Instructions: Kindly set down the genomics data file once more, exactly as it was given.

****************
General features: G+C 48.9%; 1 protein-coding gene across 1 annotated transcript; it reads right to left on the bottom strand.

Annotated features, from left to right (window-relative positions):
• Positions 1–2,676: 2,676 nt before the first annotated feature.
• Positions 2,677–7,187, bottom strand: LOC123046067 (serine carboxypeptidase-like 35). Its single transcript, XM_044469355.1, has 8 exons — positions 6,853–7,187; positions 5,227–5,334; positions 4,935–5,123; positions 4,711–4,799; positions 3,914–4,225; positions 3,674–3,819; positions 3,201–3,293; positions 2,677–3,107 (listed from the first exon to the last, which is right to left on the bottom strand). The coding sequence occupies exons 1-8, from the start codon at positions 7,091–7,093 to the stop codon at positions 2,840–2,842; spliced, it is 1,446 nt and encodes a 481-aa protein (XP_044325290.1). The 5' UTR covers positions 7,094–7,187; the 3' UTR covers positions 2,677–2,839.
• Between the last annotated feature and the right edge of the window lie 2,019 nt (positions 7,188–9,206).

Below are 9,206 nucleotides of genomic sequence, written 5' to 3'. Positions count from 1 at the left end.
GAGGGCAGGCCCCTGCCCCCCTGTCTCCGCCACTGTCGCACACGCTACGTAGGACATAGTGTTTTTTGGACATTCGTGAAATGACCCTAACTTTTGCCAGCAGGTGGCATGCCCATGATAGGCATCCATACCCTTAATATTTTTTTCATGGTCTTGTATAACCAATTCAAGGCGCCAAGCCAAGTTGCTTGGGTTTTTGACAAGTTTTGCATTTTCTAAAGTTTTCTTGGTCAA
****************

General features: G+C 48.9%; 1 protein-coding gene across 1 annotated transcript; it reads right to left on the bottom strand.

Annotated features, from left to right (window-relative positions):
• Positions 1–2,676: 2,676 nt before the first annotated feature.
• Positions 2,677–7,187, bottom strand: LOC123046067 (serine carboxypeptidase-like 35). Its single transcript, XM_044469355.1, has 8 exons — positions 6,853–7,187; positions 5,227–5,334; positions 4,935–5,123; positions 4,711–4,799; positions 3,914–4,225; positions 3,674–3,819; positions 3,201–3,293; positions 2,677–3,107 (listed from the first exon to the last, which is right to left on the bottom strand). The coding sequence occupies exons 1-8, from the start codon at positions 7,091–7,093 to the stop codon at positions 2,840–2,842; spliced, it is 1,446 nt and encodes a 481-aa protein (XP_044325290.1). The 5' UTR covers positions 7,094–7,187; the 3' UTR covers positions 2,677–2,839.
• Between the last annotated feature and the right edge of the window lie 2,019 nt (positions 7,188–9,206).

Below are 9,206 nucleotides of genomic sequence, written 5' to 3'. Positions count from 1 at the left end.
GAGGGCAGGCCCCTGCCCCCCTGTCTCCGCCACTGTCGCACACGCTACGTAGGACATAGTGTTTTTTGGACATTCGTGAAATGACCCTAACTTTTGCCAGCAGGTGGCATGCCCATGATAGGCATCCATACCCTTAATATTTTTTTCATGGTCTTGTATAACCAATTCAAGGCGCCAAGCCAAGTTGCTTGGGTTTTTGACAAGTTTTGCATTTTCTAAAGTTTTCTTGGTCAA